Microsoft is continuing its fight against a US federal court order that demanded that the software giant hand over email data held in a data centre overseas to US federal authorities.
The company has said that it would not release any information as it waits for the case to make its way through the appeals process, according to WindowsITPro.
The judge is now asking both Microsoft and federal prosecutors to advise her how to proceed by 5 September - this Friday.
A Microsoft spokesperson said that the company "will not be turning over the email and plans to appeal".
"Everyone agrees this case can and will proceed to the appeals court. This is simply about finding the appropriate procedure for that to happen," the spokesperson added.
This is the first time that a technology company is thought to have resisted a US search warrant seeking data that is held on its infrastructure, but outside US legal jurisdiction.
The judge had initially ruled in July that Microsoft was required to hand over email messages stored in a data centre in Ireland to US prosecutors investigating a criminal case.
However, she suspended the order after a number of technology giants in the US suggested that allowing US authorities to search and seize data held internationally was illegal. Prosecutors managed to convince her that her order could not be appealed against whereupon she lifted the suspension.
This meant that Microsoft is now legally required to hand over the email data immediately. But the Redmond, Washington-headquartered company declined to comply.
The defence suggests that prosecutors need to use a legal treaty with Ireland in order to obtain the data they want, but prosecutors have argued that the physical location of email is irrelevant because Microsoft controls the data from its US base.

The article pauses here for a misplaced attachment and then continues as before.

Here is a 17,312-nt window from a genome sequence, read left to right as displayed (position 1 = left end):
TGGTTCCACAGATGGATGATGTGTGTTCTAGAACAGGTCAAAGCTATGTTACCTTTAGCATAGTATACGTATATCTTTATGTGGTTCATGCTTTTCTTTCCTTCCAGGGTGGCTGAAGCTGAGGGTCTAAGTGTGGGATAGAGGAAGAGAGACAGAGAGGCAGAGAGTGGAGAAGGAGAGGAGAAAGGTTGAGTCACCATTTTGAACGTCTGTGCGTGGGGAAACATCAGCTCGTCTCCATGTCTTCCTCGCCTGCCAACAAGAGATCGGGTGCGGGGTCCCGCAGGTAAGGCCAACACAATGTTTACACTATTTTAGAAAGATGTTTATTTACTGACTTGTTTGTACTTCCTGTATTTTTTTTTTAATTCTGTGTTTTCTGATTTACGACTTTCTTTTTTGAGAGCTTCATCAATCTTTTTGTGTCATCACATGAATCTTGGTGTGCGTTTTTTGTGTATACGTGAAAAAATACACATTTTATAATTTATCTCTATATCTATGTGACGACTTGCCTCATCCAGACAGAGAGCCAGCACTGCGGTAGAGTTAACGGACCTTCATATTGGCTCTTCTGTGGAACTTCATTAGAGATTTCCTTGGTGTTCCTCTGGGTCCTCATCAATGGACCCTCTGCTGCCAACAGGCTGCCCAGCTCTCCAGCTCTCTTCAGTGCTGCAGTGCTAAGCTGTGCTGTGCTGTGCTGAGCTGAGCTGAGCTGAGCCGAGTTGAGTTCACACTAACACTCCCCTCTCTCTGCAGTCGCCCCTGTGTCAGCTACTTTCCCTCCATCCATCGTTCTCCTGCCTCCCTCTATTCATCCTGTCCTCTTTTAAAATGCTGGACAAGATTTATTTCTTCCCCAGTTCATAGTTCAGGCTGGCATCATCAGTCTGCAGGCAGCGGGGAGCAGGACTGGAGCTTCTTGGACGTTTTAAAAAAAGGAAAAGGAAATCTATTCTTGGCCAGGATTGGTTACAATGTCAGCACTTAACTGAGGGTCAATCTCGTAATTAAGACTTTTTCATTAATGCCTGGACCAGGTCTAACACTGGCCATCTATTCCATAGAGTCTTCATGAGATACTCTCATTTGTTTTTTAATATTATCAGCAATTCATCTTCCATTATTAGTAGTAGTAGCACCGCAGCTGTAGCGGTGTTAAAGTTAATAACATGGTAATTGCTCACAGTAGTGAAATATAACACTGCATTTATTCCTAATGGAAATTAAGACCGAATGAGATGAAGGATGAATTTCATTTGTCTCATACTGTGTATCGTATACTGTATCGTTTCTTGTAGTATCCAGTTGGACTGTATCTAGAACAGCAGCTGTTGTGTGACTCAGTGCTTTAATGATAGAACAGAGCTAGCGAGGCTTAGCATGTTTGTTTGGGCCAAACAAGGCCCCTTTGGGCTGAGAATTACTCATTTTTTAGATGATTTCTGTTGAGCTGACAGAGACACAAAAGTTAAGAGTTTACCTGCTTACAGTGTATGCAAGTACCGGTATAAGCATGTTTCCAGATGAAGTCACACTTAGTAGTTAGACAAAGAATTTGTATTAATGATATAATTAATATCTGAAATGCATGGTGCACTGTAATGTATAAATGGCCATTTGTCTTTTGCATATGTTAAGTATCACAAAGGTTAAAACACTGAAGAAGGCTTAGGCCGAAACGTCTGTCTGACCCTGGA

This could be a landmark case for US technology companies, and will have repercussions for Microsoft. The software giant is fighting back because it knows that customers, both corporate and personal, are increasingly worried about where their data is stored and how it can be accessed by the authorities in the wake of the NSA-Snowden revelations.
This has led to many technology companies, including SAP and VMware, to build data centres in other locations to allay any fears customers have over data location, and in the case of Europe - to satisfy data privacy legislation across the EU.
Gavin Jackson, vice president and general manager of VMware's cloud services EMEA, told Computing in February that building data centres in Europe would still not stop the US government from being able to get hold of data through the US Patriot Act, but he said it would make it a lot harder for it to do so.
"We will be operating under local legal rules, so it would be much harder for [the US authorities] to ask for it, they need to know what they are looking for. So we can harden ourselves to a degree but as an American company we have to adhere to our federal governors," he claimed.
However, if the US government can demand data anywhere in the world, at any time, from any company operating in the US it will undermine the shift towards cloud computing.